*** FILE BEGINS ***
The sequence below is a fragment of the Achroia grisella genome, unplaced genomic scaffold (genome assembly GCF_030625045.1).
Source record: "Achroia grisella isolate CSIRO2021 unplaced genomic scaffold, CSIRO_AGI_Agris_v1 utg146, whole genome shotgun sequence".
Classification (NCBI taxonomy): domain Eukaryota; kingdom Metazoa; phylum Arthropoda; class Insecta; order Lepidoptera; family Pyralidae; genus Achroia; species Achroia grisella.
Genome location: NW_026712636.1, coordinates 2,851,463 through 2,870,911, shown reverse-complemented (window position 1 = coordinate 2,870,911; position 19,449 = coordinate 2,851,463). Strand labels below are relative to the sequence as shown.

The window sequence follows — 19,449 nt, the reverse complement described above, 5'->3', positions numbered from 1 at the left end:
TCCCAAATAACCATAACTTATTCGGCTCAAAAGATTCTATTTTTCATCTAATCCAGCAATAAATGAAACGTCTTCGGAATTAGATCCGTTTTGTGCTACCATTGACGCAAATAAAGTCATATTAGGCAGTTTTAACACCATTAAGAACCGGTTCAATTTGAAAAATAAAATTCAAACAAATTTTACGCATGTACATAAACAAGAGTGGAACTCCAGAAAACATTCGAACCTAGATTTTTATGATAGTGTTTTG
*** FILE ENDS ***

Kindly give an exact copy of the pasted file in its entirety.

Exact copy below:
The sequence below is a fragment of the Achroia grisella genome, unplaced genomic scaffold (genome assembly GCF_030625045.1).
Source record: "Achroia grisella isolate CSIRO2021 unplaced genomic scaffold, CSIRO_AGI_Agris_v1 utg146, whole genome shotgun sequence".
Classification (NCBI taxonomy): domain Eukaryota; kingdom Metazoa; phylum Arthropoda; class Insecta; order Lepidoptera; family Pyralidae; genus Achroia; species Achroia grisella.
Genome location: NW_026712636.1, coordinates 2,851,463 through 2,870,911, shown reverse-complemented (window position 1 = coordinate 2,870,911; position 19,449 = coordinate 2,851,463). Strand labels below are relative to the sequence as shown.

The window sequence follows — 19,449 nt, the reverse complement described above, 5'->3', positions numbered from 1 at the left end:
TCCCAAATAACCATAACTTATTCGGCTCAAAAGATTCTATTTTTCATCTAATCCAGCAATAAATGAAACGTCTTCGGAATTAGATCCGTTTTGTGCTACCATTGACGCAAATAAAGTCATATTAGGCAGTTTTAACACCATTAAGAACCGGTTCAATTTGAAAAATAAAATTCAAACAAATTTTACGCATGTACATAAACAAGAGTGGAACTCCAGAAAACATTCGAACCTAGATTTTTATGATAGTGTTTTG